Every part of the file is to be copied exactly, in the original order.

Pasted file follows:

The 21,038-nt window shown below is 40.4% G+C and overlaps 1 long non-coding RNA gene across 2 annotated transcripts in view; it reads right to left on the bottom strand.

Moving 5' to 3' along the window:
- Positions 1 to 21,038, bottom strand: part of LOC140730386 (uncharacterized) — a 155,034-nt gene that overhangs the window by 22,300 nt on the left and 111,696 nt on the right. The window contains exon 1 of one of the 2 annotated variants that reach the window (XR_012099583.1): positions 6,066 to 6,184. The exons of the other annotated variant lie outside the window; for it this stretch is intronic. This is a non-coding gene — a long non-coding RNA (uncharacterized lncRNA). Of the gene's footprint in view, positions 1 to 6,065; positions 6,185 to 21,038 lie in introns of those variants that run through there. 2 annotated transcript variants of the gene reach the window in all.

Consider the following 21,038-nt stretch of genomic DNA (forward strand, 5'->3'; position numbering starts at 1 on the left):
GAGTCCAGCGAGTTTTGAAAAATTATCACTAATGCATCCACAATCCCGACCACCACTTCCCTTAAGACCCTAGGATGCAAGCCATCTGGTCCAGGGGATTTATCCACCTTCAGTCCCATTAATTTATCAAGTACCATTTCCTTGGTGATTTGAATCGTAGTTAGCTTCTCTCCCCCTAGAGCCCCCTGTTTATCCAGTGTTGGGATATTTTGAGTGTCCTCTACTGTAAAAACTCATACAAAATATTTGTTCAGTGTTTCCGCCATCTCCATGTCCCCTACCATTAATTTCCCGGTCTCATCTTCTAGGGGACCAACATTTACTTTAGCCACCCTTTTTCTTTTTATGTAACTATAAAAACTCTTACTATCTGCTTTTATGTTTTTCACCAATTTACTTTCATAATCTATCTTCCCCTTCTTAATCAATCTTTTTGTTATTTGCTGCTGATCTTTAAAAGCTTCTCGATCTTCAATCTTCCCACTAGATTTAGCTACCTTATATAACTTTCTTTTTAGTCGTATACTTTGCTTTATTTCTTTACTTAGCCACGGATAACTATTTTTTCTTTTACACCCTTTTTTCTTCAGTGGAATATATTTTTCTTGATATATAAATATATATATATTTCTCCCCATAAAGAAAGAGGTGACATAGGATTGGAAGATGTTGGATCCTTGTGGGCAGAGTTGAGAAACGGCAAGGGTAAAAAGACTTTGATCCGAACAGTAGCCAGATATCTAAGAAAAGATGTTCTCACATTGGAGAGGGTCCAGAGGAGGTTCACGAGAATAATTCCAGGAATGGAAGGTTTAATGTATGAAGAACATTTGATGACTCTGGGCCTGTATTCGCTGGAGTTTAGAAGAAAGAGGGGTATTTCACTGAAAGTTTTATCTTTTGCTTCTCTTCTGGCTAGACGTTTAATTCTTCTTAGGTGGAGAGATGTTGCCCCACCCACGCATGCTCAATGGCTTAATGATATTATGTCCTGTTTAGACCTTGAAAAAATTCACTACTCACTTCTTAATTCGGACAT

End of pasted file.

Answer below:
The 21,038-nt window shown below is 40.4% G+C and overlaps 1 long non-coding RNA gene across 2 annotated transcripts in view; it reads right to left on the bottom strand.

Moving 5' to 3' along the window:
- Positions 1 to 21,038, bottom strand: part of LOC140730386 (uncharacterized) — a 155,034-nt gene that overhangs the window by 22,300 nt on the left and 111,696 nt on the right. The window contains exon 1 of one of the 2 annotated variants that reach the window (XR_012099583.1): positions 6,066 to 6,184. The exons of the other annotated variant lie outside the window; for it this stretch is intronic. This is a non-coding gene — a long non-coding RNA (uncharacterized lncRNA). Of the gene's footprint in view, positions 1 to 6,065; positions 6,185 to 21,038 lie in introns of those variants that run through there. 2 annotated transcript variants of the gene reach the window in all.

Consider the following 21,038-nt stretch of genomic DNA (forward strand, 5'->3'; position numbering starts at 1 on the left):
GAGTCCAGCGAGTTTTGAAAAATTATCACTAATGCATCCACAATCCCGACCACCACTTCCCTTAAGACCCTAGGATGCAAGCCATCTGGTCCAGGGGATTTATCCACCTTCAGTCCCATTAATTTATCAAGTACCATTTCCTTGGTGATTTGAATCGTAGTTAGCTTCTCTCCCCCTAGAGCCCCCTGTTTATCCAGTGTTGGGATATTTTGAGTGTCCTCTACTGTAAAAACTCATACAAAATATTTGTTCAGTGTTTCCGCCATCTCCATGTCCCCTACCATTAATTTCCCGGTCTCATCTTCTAGGGGACCAACATTTACTTTAGCCACCCTTTTTCTTTTTATGTAACTATAAAAACTCTTACTATCTGCTTTTATGTTTTTCACCAATTTACTTTCATAATCTATCTTCCCCTTCTTAATCAATCTTTTTGTTATTTGCTGCTGATCTTTAAAAGCTTCTCGATCTTCAATCTTCCCACTAGATTTAGCTACCTTATATAACTTTCTTTTTAGTCGTATACTTTGCTTTATTTCTTTACTTAGCCACGGATAACTATTTTTTCTTTTACACCCTTTTTTCTTCAGTGGAATATATTTTTCTTGATATATAAATATATATATATTTCTCCCCATAAAGAAAGAGGTGACATAGGATTGGAAGATGTTGGATCCTTGTGGGCAGAGTTGAGAAACGGCAAGGGTAAAAAGACTTTGATCCGAACAGTAGCCAGATATCTAAGAAAAGATGTTCTCACATTGGAGAGGGTCCAGAGGAGGTTCACGAGAATAATTCCAGGAATGGAAGGTTTAATGTATGAAGAACATTTGATGACTCTGGGCCTGTATTCGCTGGAGTTTAGAAGAAAGAGGGGTATTTCACTGAAAGTTTTATCTTTTGCTTCTCTTCTGGCTAGACGTTTAATTCTTCTTAGGTGGAGAGATGTTGCCCCACCCACGCATGCTCAATGGCTTAATGATATTATGTCCTGTTTAGACCTTGAAAAAATTCACTACTCACTTCTTAATTCGGACAT